Friday, 11 December 2009

John Holt

I have been re-reading John Holt's seminal work "How Children Fail" and have been struck as never before by what an insincere idiot the man is. Since almost the whole of the book is taken up with his own teaching methods and the anecdotes are all of how these techniques failed to help the children in his class, it might have been more honest had he called the book, "How I Failed Children"! Probably not as catchy a title though.

For those fortunate enough to be unfamiliar with this book, it is a collection of folksy anecdotes from John Holts teaching days. He gives heart-warming examples of how his insight into the little darlings developed and the entire thing becomes one long and overblown case of arguing from the particular to the universal. One statement at the end of the book struck me as spectacularly foolish even by Holt's standards. he says, "We cannot possibly judge what knowledge will be needed forty, or twenty, or even ten years from now."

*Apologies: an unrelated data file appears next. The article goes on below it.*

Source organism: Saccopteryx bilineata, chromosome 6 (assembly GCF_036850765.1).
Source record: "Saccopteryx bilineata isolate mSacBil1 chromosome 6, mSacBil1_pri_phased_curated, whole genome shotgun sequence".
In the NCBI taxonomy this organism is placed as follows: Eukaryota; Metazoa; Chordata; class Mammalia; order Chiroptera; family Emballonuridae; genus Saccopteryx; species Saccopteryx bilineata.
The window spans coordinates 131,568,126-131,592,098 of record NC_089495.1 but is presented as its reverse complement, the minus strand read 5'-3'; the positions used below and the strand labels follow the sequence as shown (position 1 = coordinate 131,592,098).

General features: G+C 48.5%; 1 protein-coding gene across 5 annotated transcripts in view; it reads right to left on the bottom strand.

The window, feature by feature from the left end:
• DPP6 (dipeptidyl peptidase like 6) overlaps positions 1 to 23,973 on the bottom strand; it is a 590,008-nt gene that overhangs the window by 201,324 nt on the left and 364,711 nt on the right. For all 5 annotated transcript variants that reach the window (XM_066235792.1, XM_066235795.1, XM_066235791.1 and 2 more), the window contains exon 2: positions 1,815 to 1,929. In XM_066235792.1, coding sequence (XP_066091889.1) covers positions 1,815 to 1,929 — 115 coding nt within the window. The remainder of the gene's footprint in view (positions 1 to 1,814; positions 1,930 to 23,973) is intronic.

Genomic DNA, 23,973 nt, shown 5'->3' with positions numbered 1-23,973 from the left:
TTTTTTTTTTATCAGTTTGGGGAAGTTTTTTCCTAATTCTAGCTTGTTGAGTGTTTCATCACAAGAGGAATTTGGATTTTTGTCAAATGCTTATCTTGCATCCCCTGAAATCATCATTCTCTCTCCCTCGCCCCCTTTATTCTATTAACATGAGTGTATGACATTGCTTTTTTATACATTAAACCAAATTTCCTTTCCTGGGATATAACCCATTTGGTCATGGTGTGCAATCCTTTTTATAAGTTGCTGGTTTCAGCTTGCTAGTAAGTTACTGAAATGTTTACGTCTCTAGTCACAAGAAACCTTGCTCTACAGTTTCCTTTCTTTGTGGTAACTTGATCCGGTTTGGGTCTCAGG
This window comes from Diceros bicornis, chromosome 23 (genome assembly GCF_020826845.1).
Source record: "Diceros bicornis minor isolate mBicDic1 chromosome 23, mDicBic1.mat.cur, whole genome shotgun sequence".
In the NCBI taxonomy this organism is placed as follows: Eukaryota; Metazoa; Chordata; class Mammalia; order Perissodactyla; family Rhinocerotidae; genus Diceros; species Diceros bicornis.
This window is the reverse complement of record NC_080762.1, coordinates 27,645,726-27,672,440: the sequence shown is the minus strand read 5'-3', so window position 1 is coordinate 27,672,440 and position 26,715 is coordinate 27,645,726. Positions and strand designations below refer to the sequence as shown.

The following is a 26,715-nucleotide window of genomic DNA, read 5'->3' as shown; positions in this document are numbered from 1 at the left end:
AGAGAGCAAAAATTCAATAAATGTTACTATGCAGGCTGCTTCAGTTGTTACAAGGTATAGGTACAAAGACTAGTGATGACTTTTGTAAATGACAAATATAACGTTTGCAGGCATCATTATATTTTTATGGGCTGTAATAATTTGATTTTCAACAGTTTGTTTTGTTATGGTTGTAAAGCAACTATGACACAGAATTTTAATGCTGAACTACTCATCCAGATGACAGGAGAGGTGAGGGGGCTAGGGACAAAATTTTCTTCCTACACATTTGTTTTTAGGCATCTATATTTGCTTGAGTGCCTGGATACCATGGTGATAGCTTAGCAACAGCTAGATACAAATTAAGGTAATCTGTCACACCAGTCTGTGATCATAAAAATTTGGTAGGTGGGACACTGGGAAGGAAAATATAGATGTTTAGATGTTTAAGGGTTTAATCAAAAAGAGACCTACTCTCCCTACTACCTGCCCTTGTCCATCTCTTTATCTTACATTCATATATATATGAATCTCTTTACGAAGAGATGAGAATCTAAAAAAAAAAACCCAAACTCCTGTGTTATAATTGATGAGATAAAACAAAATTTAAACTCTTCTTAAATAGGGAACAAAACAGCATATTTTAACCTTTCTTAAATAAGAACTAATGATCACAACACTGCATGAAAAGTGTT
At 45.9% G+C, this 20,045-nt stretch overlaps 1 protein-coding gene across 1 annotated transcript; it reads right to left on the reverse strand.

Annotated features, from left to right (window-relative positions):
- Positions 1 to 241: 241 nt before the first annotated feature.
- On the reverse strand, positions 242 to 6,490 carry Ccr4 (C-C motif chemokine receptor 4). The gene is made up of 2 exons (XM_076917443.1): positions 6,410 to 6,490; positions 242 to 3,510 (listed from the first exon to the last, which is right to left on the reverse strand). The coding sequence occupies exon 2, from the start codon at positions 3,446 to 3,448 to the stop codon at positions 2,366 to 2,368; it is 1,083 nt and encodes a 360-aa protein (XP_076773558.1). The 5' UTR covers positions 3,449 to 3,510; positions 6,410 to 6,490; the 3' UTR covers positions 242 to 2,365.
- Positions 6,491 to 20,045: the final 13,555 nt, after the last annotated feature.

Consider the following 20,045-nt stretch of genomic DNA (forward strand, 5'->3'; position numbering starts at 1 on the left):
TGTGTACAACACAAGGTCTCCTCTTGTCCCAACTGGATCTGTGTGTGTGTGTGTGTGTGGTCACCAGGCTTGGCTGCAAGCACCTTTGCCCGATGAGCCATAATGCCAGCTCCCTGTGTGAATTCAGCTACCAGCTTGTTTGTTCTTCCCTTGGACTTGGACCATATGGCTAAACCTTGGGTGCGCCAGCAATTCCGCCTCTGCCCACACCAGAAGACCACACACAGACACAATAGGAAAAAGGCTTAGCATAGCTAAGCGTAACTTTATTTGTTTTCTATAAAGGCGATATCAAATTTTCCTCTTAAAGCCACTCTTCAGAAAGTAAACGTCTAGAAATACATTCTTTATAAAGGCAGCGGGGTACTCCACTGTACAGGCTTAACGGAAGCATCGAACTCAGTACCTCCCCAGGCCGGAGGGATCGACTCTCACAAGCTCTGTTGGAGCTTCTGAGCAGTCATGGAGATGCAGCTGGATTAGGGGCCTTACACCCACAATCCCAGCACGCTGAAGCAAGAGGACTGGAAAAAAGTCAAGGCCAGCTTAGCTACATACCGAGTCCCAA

I truly cannot imagine anybody making such a statement and not realising as they did so that it was sheer nonsense. In ten, twenty or forty years time the knowledge of percentages and how to calculate them will still be needed, in order that people do not get exploited by unscrupulous shops and banks. Africa will still be pretty much where it is now and the people there will still be fighting over scarce resources, while those from more economically developed nations try and buy them cheaply for their own use. The Earth will still be revolving around the Sun and turning once on its axis every twenty four hours. A knowledge of history will still be vital if one hopes to understand the present. It will still be necessary to know of the Kinetic Theory of Matter if one wishes to make sense of the physical world.